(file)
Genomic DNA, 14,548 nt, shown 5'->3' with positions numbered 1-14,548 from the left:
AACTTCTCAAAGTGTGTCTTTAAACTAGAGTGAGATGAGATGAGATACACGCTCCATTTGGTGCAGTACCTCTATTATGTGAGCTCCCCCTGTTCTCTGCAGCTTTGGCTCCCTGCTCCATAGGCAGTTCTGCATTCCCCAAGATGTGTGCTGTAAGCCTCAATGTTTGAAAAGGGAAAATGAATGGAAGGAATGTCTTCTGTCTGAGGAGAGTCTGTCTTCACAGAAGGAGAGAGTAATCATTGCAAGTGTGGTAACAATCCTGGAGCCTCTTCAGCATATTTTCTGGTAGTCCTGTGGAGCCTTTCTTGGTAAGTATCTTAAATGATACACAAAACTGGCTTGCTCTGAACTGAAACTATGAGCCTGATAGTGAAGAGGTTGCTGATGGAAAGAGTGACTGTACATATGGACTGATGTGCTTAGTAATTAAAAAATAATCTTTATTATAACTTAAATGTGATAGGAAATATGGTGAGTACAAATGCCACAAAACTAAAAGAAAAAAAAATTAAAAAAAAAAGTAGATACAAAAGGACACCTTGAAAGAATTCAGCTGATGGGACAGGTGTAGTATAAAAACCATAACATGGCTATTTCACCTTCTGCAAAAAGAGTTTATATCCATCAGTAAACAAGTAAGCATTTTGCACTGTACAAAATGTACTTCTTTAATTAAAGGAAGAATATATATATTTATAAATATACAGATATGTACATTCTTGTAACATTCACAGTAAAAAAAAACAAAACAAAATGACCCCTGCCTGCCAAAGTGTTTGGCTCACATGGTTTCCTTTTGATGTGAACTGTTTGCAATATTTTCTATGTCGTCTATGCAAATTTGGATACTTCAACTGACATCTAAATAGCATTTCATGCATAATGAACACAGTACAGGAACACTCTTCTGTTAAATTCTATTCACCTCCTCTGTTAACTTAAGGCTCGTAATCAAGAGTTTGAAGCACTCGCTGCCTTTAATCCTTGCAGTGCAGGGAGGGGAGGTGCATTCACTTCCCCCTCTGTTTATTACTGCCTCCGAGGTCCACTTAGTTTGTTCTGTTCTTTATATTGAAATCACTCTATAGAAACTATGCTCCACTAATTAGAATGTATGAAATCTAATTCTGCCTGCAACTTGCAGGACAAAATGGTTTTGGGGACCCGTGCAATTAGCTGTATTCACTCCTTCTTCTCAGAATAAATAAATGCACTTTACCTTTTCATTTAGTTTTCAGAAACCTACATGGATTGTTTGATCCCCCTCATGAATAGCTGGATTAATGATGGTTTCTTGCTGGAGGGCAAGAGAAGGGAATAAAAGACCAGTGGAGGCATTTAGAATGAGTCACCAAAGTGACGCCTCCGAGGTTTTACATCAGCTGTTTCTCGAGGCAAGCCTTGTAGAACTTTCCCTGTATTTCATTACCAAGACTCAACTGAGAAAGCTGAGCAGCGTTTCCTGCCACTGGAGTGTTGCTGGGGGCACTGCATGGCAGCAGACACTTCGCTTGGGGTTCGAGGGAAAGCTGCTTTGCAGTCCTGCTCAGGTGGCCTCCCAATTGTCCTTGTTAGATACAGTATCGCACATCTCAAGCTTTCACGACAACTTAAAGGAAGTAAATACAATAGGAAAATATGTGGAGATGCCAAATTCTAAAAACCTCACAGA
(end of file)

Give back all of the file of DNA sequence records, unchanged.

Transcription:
Genomic DNA, 14,548 nt, shown 5'->3' with positions numbered 1-14,548 from the left:
AACTTCTCAAAGTGTGTCTTTAAACTAGAGTGAGATGAGATGAGATACACGCTCCATTTGGTGCAGTACCTCTATTATGTGAGCTCCCCCTGTTCTCTGCAGCTTTGGCTCCCTGCTCCATAGGCAGTTCTGCATTCCCCAAGATGTGTGCTGTAAGCCTCAATGTTTGAAAAGGGAAAATGAATGGAAGGAATGTCTTCTGTCTGAGGAGAGTCTGTCTTCACAGAAGGAGAGAGTAATCATTGCAAGTGTGGTAACAATCCTGGAGCCTCTTCAGCATATTTTCTGGTAGTCCTGTGGAGCCTTTCTTGGTAAGTATCTTAAATGATACACAAAACTGGCTTGCTCTGAACTGAAACTATGAGCCTGATAGTGAAGAGGTTGCTGATGGAAAGAGTGACTGTACATATGGACTGATGTGCTTAGTAATTAAAAAATAATCTTTATTATAACTTAAATGTGATAGGAAATATGGTGAGTACAAATGCCACAAAACTAAAAGAAAAAAAAATTAAAAAAAAAAGTAGATACAAAAGGACACCTTGAAAGAATTCAGCTGATGGGACAGGTGTAGTATAAAAACCATAACATGGCTATTTCACCTTCTGCAAAAAGAGTTTATATCCATCAGTAAACAAGTAAGCATTTTGCACTGTACAAAATGTACTTCTTTAATTAAAGGAAGAATATATATATTTATAAATATACAGATATGTACATTCTTGTAACATTCACAGTAAAAAAAAACAAAACAAAATGACCCCTGCCTGCCAAAGTGTTTGGCTCACATGGTTTCCTTTTGATGTGAACTGTTTGCAATATTTTCTATGTCGTCTATGCAAATTTGGATACTTCAACTGACATCTAAATAGCATTTCATGCATAATGAACACAGTACAGGAACACTCTTCTGTTAAATTCTATTCACCTCCTCTGTTAACTTAAGGCTCGTAATCAAGAGTTTGAAGCACTCGCTGCCTTTAATCCTTGCAGTGCAGGGAGGGGAGGTGCATTCACTTCCCCCTCTGTTTATTACTGCCTCCGAGGTCCACTTAGTTTGTTCTGTTCTTTATATTGAAATCACTCTATAGAAACTATGCTCCACTAATTAGAATGTATGAAATCTAATTCTGCCTGCAACTTGCAGGACAAAATGGTTTTGGGGACCCGTGCAATTAGCTGTATTCACTCCTTCTTCTCAGAATAAATAAATGCACTTTACCTTTTCATTTAGTTTTCAGAAACCTACATGGATTGTTTGATCCCCCTCATGAATAGCTGGATTAATGATGGTTTCTTGCTGGAGGGCAAGAGAAGGGAATAAAAGACCAGTGGAGGCATTTAGAATGAGTCACCAAAGTGACGCCTCCGAGGTTTTACATCAGCTGTTTCTCGAGGCAAGCCTTGTAGAACTTTCCCTGTATTTCATTACCAAGACTCAACTGAGAAAGCTGAGCAGCGTTTCCTGCCACTGGAGTGTTGCTGGGGGCACTGCATGGCAGCAGACACTTCGCTTGGGGTTCGAGGGAAAGCTGCTTTGCAGTCCTGCTCAGGTGGCCTCCCAATTGTCCTTGTTAGATACAGTATCGCACATCTCAAGCTTTCACGACAACTTAAAGGAAGTAAATACAATAGGAAAATATGTGGAGATGCCAAATTCTAAAAACCTCACAGA